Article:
"My name is Gwendolene Mugodi and I am a writer and the founder of Paivapo Storytellers, a movement that aims to provide better access to local, good quality literature to the children in Zimbabwe--and eventually beyond. Our work would not be complete without the help of local artists like Abel Zvorufura who I met through the National Gallery of Zimbabwe. As two different artists we spent about a month and a half going back and forth on this book until we got to a place we were both happy with. I look forward to sharing that full book in a few months, but for now here's a little bit about Abel and why he does what he does."
Making the Rounds
We never realized it would be so easy to walk into the offices of the House of Representatives. Congress is an unapproachable fortress. It often feels as though only the most persistent and important among us can have influence. When you think of the federal government, you think of the Capitol building and the White House with extensive security and gatekeepers… One must always get by the chiefs of staff to the chief of staff, then the chief of staff himself before meeting with someone important. Not to mention that you usually need a badge and an official invitation.
The truth is slightly different. House office buildings are adjacent to the Capitol, and their facades are not so glamorous. There are no paintings adorning the walls, no dome reaching to the sky. The halls of a typical building are unspectacular, and the doorways lead to a maze of alcoves where scurrying interns and harried staff members grease the cogs of America’s government.
The first time we did “walk-ins” we were nervous. Unsure of how our pitch would be received, we entered the first office we saw, a representative from Texas. It wasn’t a success. We came on too soft, explaining that we were merely a youth group hosting fun events this summer and the interns quickly categorized us as an organization that was just like the rest. The next office we were too aggressive and we scared our target audience away after saying that we wanted to create a political movement (“that YOU should be a part of”) after the third sentence.
Walking into the third office, we knew what we wanted. We explained ourselves to the intern coordinator (“we throw events for interns”) and saved the meat of the pitch for the interns. We started slow by inviting them to our next event where we knew that we would be able to further discuss the idea of Common Sense Action with them.
The approach worked. After days spent walking up and down the halls of the House office buildings, we turned out over 130 interns to our event with Senator Olympia Snowe. From there, we recruited ten people to join our Steering Committee, officially laying the groundwork for the rest of the summer.
For us, the most exciting part of doing “walk-ins” was the variety of accents, opinions, and perspectives just 20 feet apart. Discussing the necessity for education and investments with an intern from a New York representative was followed five minutes later by exploring the need for fiscal sustainability with an intern from a Georgian office. The fun part lies in connecting those two people and hearing them debate, compromise, and agree on issues that are important to our generation. If we can continue doing that, we’ll find our success.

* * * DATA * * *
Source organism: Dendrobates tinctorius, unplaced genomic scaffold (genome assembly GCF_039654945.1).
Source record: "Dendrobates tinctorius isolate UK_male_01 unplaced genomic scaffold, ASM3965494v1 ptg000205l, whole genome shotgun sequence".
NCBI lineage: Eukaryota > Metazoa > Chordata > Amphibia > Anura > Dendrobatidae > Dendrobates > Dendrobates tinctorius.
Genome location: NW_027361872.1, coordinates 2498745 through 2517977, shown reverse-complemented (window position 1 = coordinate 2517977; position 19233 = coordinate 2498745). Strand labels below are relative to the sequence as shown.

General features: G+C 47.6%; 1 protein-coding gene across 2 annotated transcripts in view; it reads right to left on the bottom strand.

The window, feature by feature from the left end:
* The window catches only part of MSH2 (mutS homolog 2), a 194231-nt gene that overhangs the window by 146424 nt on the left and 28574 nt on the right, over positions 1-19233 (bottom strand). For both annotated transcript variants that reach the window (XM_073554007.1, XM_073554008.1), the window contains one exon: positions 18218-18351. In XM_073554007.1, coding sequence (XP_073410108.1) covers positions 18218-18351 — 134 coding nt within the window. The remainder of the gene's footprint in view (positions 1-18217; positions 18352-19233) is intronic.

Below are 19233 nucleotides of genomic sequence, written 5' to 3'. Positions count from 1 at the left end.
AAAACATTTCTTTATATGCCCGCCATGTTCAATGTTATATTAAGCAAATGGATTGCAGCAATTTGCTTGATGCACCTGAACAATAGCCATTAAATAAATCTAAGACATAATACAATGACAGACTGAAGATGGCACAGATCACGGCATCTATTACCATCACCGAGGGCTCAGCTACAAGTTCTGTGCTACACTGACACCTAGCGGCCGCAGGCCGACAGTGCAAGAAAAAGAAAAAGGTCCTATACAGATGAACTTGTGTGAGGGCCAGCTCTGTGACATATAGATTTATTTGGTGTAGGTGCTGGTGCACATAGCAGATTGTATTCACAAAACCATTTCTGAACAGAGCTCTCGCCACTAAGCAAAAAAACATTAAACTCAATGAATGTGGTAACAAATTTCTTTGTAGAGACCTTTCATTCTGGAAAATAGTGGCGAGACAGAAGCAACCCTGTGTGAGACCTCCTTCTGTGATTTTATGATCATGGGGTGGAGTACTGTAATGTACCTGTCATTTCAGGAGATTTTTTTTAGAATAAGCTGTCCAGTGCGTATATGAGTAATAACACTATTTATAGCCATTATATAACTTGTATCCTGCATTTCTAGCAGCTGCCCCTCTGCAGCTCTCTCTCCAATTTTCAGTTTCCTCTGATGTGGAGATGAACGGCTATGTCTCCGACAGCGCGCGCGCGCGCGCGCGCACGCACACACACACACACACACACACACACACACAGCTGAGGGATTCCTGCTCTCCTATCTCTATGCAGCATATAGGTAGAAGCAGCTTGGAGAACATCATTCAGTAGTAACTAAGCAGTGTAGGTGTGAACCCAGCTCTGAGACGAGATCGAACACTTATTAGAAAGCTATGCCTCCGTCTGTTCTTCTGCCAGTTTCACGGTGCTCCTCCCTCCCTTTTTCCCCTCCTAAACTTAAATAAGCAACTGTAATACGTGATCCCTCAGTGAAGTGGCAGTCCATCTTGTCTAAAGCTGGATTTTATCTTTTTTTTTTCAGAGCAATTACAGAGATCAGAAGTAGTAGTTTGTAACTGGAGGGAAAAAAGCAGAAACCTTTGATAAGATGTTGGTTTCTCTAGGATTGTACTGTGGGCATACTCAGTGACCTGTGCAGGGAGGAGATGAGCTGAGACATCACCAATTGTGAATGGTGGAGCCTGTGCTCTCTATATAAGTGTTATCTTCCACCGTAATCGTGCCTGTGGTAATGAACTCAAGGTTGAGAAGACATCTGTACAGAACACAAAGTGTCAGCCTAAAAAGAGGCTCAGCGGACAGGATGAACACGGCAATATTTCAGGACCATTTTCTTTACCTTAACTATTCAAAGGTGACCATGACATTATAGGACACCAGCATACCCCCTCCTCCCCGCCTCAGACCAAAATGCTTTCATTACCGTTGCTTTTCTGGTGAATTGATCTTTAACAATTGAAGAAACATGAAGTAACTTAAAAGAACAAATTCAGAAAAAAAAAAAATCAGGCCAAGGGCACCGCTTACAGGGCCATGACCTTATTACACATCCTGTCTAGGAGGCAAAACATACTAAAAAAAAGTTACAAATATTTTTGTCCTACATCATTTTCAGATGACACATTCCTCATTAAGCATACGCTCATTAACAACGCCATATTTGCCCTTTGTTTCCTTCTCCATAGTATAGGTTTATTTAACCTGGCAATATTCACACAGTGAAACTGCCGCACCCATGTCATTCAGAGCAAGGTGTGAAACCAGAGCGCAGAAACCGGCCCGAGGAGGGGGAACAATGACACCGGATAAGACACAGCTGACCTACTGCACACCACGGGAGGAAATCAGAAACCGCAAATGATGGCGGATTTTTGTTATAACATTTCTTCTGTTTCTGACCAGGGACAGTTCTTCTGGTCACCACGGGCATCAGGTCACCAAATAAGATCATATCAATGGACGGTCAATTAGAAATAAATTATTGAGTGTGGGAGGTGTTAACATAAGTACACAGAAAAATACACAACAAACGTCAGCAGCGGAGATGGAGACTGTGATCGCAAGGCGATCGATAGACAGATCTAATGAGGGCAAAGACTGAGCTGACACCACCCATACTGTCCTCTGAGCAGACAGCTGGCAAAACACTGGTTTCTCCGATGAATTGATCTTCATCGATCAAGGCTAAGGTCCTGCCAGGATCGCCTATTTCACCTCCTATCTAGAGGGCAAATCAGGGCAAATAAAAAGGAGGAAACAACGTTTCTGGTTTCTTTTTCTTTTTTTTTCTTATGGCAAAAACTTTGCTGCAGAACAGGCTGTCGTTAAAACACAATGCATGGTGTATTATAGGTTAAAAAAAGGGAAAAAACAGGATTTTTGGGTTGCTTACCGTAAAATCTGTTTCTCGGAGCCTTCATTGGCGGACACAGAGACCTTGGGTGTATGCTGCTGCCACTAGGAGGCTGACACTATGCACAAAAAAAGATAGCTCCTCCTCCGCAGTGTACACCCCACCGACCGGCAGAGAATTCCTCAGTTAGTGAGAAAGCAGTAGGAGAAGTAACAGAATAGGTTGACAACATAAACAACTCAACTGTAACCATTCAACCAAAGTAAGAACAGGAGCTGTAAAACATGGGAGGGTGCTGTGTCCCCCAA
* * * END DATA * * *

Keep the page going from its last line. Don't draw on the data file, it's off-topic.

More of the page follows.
August 11, 2016
June 13, 2016
Lauren Maunus '19 is starting a bold new venture.
Its goal: To help eliminate food waste and bring healthy, affordable food to "food swamps" in Rhode Island and beyond.
March 15, 2016"If little girls like me were saying Barbie is the pretty one and the brown one is the ugly one, that's a problem."
Yelitsa Jean-Charles studies Illustration at RISD with a a concentration in Gender, Race & Sexuality. She identifies as a visual activist, and believes that artists have a responsibility as society’s image-makers. Her doll company and book series, Healthy Roots, combats internalized racism and colorism by getting to the root of the problem: altering beauty standards and cultviating self-love for young girls through education, diversity, and positive representation.
March 12, 2016An Excerpt
Mina is a Brown-RISD Social Innovation Fellow. She traveled to her home in Iran last summer and brought back a cultural souvenir: the book she wrote, Taste of Culture. She explores Iranian families, streets, stores and the stories and spirit embedded in the recipes of Iranian food. She hopes to start a conversation about the benefit of knowing cuisines of different cultures to connect societies.
This year's class of Brown-RISD Social Innovation Fellows have just begun their yearlong foray into the world of social entrepenuership. Check out their projects here.
December 16, 2015
Ria is a 2015 Social Innovation Fellow and co-founder of No Country for Women (NCFW), an internationally-recognized gender education initiative that aims to combat systemic gender-based discrimination in India. Ria and her co-founder, Shreena Thakore ’16, who grew up in India, were awarded the Projects for Peace fellowship and used this grant to launch the project in May of 2014. NCFW was set up to educate the people in India on gender, rape culture, and misogyny through a series of workshops and initiate informed discussions about social change.
I was inspired by Ria’s story because she was determined to start a conversation about an issue in a country that fights hard to keep such issues silent and hidden. We reflected on Ria’s experiences, her interactions with young people, most of whom had never thought about this obvious form of discrimination before, and her moments of self-doubt and extreme conviction.
October 2, 2015